Corry ~ Oil Boomtown
Present-day Corry was but wilderness in 1859, with a solitary rail line cutting through the Hemlocks. Then a second line crossed the first, a few sheds were built to facilitate the transfer of goods between the lines, and the crossing became known as Junction.
It likely would have been a footnote in history, except for the discovery of oil in “The Valley That Changed the World” near Titusville 25 miles to the south. Access to two rail lines made it the closest point for supplies and fortune-seekers to get into the oil fields, and for oil to get out to the world. Almost overnight, a town sprang up around the railroad crossing. It was named for the man who owned much of the local land and sold it to allow the town to be established, Hiram Cory, and was misspelled as “Corry” in the process.
Homes, shops, banks and manufacturers of all types quickly followed. The “Downer Oil Works,” considered the largest and most sophisticated oil refinery in the oil region, was built here, and witnessed amazing scientific breakthroughs in the use of oil under chemist Joshua Merrill.
Inventor and entrepreneur George Washington Newton Yost invented and manufactured the world’s second typewriter model in Corry. Called the “Caligraph,” it was the first typewriter to feature capital letters. But Corry is best known for the Climax locomotive. More than 1,000 Climax’s were manufactured in Corry between 1888 and 1928, and were known for their ability to traverse rough, steep tracks. Ideal for lumbering and other commercial uses, they were shipped all over the world.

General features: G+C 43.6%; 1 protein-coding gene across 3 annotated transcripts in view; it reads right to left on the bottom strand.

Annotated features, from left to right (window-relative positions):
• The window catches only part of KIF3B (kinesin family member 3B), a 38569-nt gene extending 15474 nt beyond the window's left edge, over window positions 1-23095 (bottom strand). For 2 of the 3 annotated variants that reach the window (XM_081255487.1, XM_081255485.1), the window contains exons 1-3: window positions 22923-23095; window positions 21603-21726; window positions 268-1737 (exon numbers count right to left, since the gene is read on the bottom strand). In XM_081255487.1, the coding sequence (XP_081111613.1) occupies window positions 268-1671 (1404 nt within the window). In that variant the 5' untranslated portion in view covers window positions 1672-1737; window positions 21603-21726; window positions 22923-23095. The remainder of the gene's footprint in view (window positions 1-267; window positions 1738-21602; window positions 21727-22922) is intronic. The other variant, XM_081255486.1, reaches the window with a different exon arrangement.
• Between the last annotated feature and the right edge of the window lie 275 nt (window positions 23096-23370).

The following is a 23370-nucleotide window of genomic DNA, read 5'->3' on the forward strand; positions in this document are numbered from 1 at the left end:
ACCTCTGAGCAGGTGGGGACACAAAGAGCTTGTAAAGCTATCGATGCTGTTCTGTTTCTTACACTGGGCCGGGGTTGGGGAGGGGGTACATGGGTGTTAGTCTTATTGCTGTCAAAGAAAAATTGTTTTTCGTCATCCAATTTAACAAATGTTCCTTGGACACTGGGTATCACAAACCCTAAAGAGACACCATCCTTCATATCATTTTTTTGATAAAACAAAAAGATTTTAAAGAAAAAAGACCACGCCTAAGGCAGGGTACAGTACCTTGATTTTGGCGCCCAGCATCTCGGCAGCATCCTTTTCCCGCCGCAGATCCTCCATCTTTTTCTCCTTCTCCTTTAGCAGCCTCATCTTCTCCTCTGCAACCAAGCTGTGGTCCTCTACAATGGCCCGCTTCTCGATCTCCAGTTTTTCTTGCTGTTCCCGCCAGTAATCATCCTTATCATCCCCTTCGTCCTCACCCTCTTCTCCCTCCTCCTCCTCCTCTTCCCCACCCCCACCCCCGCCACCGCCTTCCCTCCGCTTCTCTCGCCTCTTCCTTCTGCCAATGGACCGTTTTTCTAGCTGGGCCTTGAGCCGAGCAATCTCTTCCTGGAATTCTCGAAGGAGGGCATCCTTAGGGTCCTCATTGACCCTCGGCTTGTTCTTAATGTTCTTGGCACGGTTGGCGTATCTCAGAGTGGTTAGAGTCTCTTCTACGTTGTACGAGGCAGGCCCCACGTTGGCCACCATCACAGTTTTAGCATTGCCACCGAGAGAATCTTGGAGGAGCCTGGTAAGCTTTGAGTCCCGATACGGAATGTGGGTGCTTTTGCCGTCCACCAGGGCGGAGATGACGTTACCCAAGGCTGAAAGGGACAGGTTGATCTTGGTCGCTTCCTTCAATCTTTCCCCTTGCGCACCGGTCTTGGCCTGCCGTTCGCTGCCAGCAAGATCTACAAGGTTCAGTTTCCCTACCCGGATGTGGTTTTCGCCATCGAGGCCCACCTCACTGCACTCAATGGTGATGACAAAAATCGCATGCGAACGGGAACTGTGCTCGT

Corry features five state-issued historical markers, a remarkable number for any community, much less one of our relatively small size. The “Joshua Merrill” and “Oil Creek Railroad” markers point to our oil history, while the “Climax Locomotive” marker speaks to that piece of rail history. The “Pennsylvania Game Commission” marker notes the Game Commission’s origins in Corry, while the “Corry Fish Hatchery” marker tells of the longest continuously operated hatchery in the Commonwealth.
Additional historic sidewalk panels facilitated by Impact Corry are being installed in downtown Corry that speak to other remarkable facets of Corry’s history … including Corryite Charles Keating, who helped select the “Unknown Soldier” from World War I to be interred in Washington, D.C.; world-renowned operatic singer Inez Mecusker; newspaper cartoonist Ferdinand Johnson, who inked the Moon Mullins strip for decades, and Major General Clarence Shoop, a renowned World War II aviator and confidante of billionaire entrepreneur Howard Hughes.
Meanwhile, the volunteers of the Corry Area Historical and Museum Commission keep Corry’s history alive at their museum on Mead Avenue within Mead Park, including one of the few Climax Locomotives still in existence.
A remarkable and rich history, and an equally bright future … that’s the story of Corry!
One of the best places to learn more about Corry’s rich history is the Corry Historical Museum. Or visit the historical society website. Summer hours: Thursday 10 AM-2 PM and Sunday 2 PM-4 PM. Other times by appointment.